Withdraw claim or face outcome, JMA’s ultimatum to Samuda
The Jamaica Manufacturers’ Association (JMA) has given Karl Samuda, minister of industry, commerce, agriculture, and fisheries, a seven-day ultimatum during which he must retract a recent statement that some of its members continue to rob the State of millions of dollars in revenue by importing refined sugar under false pretences. The JMA said the minister should withdraw or provide evidence in support of the allegation, failing which, the association will have to consider its next move.
On Wednesday, during a press conference at his New Kingston office to announce fundamental changes to the import system for refined (granulated) sugar, Samuda explained that the new policy was predicated on crippling the multimillion-dollar informal trade, specifics of which he could not provide.
“This is an additional strategy being pursued to stop the leakage of refined sugar imported by segments of the manufacturing sector duty-free as raw material for manufactured products but find their way into the retail trade.
“So finally, manufacturers will continue to be allowed to import their requirements, but I believe that with these measures, we will see if not a total elimination in the shortest possible time, we will see a cessation of this insatiable appetite to funnel raw materials into the retail market, on which no tax is paid.”
SPECIAL BOARD MEETING
The statement incurred the wrath of the JMA, which called an emergency conference yesterday to voice its discontent with the oft-repeated unsubstantiated claims by successive ministers of agriculture, as well as stakeholders in the sugar cane industry.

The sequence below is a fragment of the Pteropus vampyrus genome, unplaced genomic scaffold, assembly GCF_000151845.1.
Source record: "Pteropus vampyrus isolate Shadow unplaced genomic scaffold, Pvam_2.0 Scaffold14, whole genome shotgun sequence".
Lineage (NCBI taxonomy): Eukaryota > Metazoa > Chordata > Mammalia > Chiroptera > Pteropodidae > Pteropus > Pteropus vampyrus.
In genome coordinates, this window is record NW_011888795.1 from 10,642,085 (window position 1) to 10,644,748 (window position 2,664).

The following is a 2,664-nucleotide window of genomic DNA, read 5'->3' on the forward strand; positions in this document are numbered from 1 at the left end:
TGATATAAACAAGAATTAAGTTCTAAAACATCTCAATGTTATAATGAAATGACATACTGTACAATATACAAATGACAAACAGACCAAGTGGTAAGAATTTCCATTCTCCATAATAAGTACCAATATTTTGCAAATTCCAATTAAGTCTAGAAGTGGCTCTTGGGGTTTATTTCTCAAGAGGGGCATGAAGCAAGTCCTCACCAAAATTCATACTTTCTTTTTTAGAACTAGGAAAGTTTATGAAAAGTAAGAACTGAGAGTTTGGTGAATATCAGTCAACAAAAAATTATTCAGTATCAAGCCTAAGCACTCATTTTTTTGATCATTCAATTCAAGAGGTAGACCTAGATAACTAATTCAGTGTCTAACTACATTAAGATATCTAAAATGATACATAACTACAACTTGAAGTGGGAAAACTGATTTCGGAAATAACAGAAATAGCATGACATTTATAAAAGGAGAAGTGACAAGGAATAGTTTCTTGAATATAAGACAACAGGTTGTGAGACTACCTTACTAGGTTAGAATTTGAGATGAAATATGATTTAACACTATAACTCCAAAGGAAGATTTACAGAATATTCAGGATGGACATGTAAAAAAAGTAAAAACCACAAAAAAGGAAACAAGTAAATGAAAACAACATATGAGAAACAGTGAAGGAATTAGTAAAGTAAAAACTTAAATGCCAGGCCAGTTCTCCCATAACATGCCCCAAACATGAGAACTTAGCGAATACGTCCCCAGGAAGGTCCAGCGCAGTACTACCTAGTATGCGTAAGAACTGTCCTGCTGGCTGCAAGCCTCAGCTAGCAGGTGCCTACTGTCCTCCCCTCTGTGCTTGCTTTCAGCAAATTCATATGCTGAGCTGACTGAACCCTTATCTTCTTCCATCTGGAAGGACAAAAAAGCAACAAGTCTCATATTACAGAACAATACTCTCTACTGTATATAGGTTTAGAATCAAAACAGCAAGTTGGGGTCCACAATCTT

“The JMA is calling on the minister to provide the evidence or retract the allegations within seven days, or the association will have no option but to consider where it goes from here... .
“We will call a special board meeting to determine what our course of action is ... ,” President Metry Seaga told journalists gathered at its head office at 85A Duke Street.
JMA members, though very supportive of Samuda’s action to curtail any such illegal activity, were particularly incensed by the failure to appreciate the potentially far-reaching negative impact of his uncorroborated claims.
“When broad accusations are hurled around by the minister of industry, our minister, a member of the Government, it is on record, not only to the people of Jamaica, but internationally, that the approximately 200 manufacturers involved in our processed food subsector are guilty of a crime. Our minister would not stand for the defamation of his character, and likewise, this more than 450-member strong association will not stand for the defamation of our industry and our 800,000 workers,” Seaga declared.
... GraceKennedy head concerned
Don Wehby, chief executive officer of the GraceKennedy Group, a founding member of the Jamaica Manufacturers’ Association (JMA), which has business associates all across the globe, expressed concern about the reputational risk factor for local businesses. This, following claims by Minister of Industry, Commerce, Agriculture, and Fisheries Karl Samuda that manufacturers were involved in the illegal leakage of imported refined sugar into the retail trade.
“The world is so small with globalisation and Internet ... and when you say something in the press, it is read all over the world. So you have to be very careful if you don’t have concrete evidence of what you say.
“If he (Samuda) has information about illegal use by manufacturers, whether within the JMA or not, it is his right as a Jamaican citizen to report it to the police so it can be properly investigated. All of us want a level playing field, so if there are people really doing that, then they shouldn’t be doing business in Jamaica. They should be behind bars,” Wehby told The Gleaner.